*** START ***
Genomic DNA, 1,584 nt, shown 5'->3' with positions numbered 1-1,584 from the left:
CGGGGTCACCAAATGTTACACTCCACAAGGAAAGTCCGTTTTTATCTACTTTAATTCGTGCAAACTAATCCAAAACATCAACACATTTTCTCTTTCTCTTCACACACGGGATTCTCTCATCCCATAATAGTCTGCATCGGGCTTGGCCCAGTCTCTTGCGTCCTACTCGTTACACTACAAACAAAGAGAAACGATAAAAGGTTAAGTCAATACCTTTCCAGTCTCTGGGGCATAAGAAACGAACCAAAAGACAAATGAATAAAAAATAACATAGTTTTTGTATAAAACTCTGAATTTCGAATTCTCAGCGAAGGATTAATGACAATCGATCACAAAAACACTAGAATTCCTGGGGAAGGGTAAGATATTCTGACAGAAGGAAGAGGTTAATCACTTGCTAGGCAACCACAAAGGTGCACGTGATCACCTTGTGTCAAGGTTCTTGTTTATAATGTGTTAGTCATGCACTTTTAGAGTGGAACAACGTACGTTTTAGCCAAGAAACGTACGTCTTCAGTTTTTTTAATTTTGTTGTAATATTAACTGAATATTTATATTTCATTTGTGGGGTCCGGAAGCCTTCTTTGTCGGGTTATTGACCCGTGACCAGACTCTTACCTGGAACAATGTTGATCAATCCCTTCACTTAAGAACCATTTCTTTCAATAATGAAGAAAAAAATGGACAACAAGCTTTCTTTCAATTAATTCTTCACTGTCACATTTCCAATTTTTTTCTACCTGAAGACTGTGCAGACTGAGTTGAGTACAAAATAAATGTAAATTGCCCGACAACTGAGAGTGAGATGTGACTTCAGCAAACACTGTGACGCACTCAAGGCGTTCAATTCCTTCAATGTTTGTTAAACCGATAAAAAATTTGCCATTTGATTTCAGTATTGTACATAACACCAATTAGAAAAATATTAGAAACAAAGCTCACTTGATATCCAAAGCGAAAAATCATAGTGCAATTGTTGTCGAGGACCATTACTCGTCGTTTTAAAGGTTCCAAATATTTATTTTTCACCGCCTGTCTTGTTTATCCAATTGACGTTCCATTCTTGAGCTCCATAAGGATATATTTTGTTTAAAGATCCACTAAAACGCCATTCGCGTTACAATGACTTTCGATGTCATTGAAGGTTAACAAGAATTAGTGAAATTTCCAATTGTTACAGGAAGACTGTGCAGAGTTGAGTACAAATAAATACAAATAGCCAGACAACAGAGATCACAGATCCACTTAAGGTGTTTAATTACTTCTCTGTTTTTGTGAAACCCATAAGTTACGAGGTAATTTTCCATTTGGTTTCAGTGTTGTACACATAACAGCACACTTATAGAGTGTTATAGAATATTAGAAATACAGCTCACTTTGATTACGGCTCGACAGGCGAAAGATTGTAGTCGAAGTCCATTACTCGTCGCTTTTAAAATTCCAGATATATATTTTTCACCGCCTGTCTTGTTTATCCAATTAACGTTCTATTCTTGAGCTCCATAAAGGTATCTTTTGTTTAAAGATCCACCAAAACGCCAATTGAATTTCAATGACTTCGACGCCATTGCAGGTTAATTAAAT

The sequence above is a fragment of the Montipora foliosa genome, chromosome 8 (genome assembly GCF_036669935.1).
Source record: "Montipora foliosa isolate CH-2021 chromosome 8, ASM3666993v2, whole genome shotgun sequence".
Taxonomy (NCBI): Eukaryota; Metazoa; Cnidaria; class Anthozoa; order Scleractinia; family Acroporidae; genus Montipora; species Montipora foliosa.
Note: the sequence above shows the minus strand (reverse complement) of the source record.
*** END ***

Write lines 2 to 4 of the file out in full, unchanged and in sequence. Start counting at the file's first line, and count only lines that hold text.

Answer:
CGGGGTCACCAAATGTTACACTCCACAAGGAAAGTCCGTTTTTATCTACTTTAATTCGTGCAAACTAATCCAAAACATCAACACATTTTCTCTTTCTCTTCACACACGGGATTCTCTCATCCCATAATAGTCTGCATCGGGCTTGGCCCAGTCTCTTGCGTCCTACTCGTTACACTACAAACAAAGAGAAACGATAAAAGGTTAAGTCAATACCTTTCCAGTCTCTGGGGCATAAGAAACGAACCAAAAGACAAATGAATAAAAAATAACATAGTTTTTGTATAAAACTCTGAATTTCGAATTCTCAGCGAAGGATTAATGACAATCGATCACAAAAACACTAGAATTCCTGGGGAAGGGTAAGATATTCTGACAGAAGGAAGAGGTTAATCACTTGCTAGGCAACCACAAAGGTGCACGTGATCACCTTGTGTCAAGGTTCTTGTTTATAATGTGTTAGTCATGCACTTTTAGAGTGGAACAACGTACGTTTTAGCCAAGAAACGTACGTCTTCAGTTTTTTTAATTTTGTTGTAATATTAACTGAATATTTATATTTCATTTGTGGGGTCCGGAAGCCTTCTTTGTCGGGTTATTGACCCGTGACCAGACTCTTACCTGGAACAATGTTGATCAATCCCTTCACTTAAGAACCATTTCTTTCAATAATGAAGAAAAAAATGGACAACAAGCTTTCTTTCAATTAATTCTTCACTGTCACATTTCCAATTTTTTTCTACCTGAAGACTGTGCAGACTGAGTTGAGTACAAAATAAATGTAAATTGCCCGACAACTGAGAGTGAGATGTGACTTCAGCAAACACTGTGACGCACTCAAGGCGTTCAATTCCTTCAATGTTTGTTAAACCGATAAAAAATTTGCCATTTGATTTCAGTATTGTACATAACACCAATTAGAAAAATATTAGAAACAAAGCTCACTTGATATCCAAAGCGAAAAATCATAGTGCAATTGTTGTCGAGGACCATTACTCGTCGTTTTAAAGGTTCCAAATATTTATTTTTCACCGCCTGTCTTGTTTATCCAATTGACGTTCCATTCTTGAGCTCCATAAGGATATATTTTGTTTAAAGATCCACTAAAACGCCATTCGCGTTACAATGACTTTCGATGTCATTGAAGGTTAACAAGAATTAGTGAAATTTCCAATTGTTACAGGAAGACTGTGCAGAGTTGAGTACAAATAAATACAAATAGCCAGACAACAGAGATCACAGATCCACTTAAGGTGTTTAATTACTTCTCTGTTTTTGTGAAACCCATAAGTTACGAGGTAATTTTCCATTTGGTTTCAGTGTTGTACACATAACAGCACACTTATAGAGTGTTATAGAATATTAGAAATACAGCTCACTTTGATTACGGCTCGACAGGCGAAAGATTGTAGTCGAAGTCCATTACTCGTCGCTTTTAAAATTCCAGATATATATTTTTCACCGCCTGTCTTGTTTATCCAATTAACGTTCTATTCTTGAGCTCCATAAAGGTATCTTTTGTTTAAAGATCCACCAAAACGCCAATTGAATTTCAATGACTTCGACGCCATTGCAGGTTAATTAAAT

The sequence above is a fragment of the Montipora foliosa genome, chromosome 8 (genome assembly GCF_036669935.1).
Source record: "Montipora foliosa isolate CH-2021 chromosome 8, ASM3666993v2, whole genome shotgun sequence".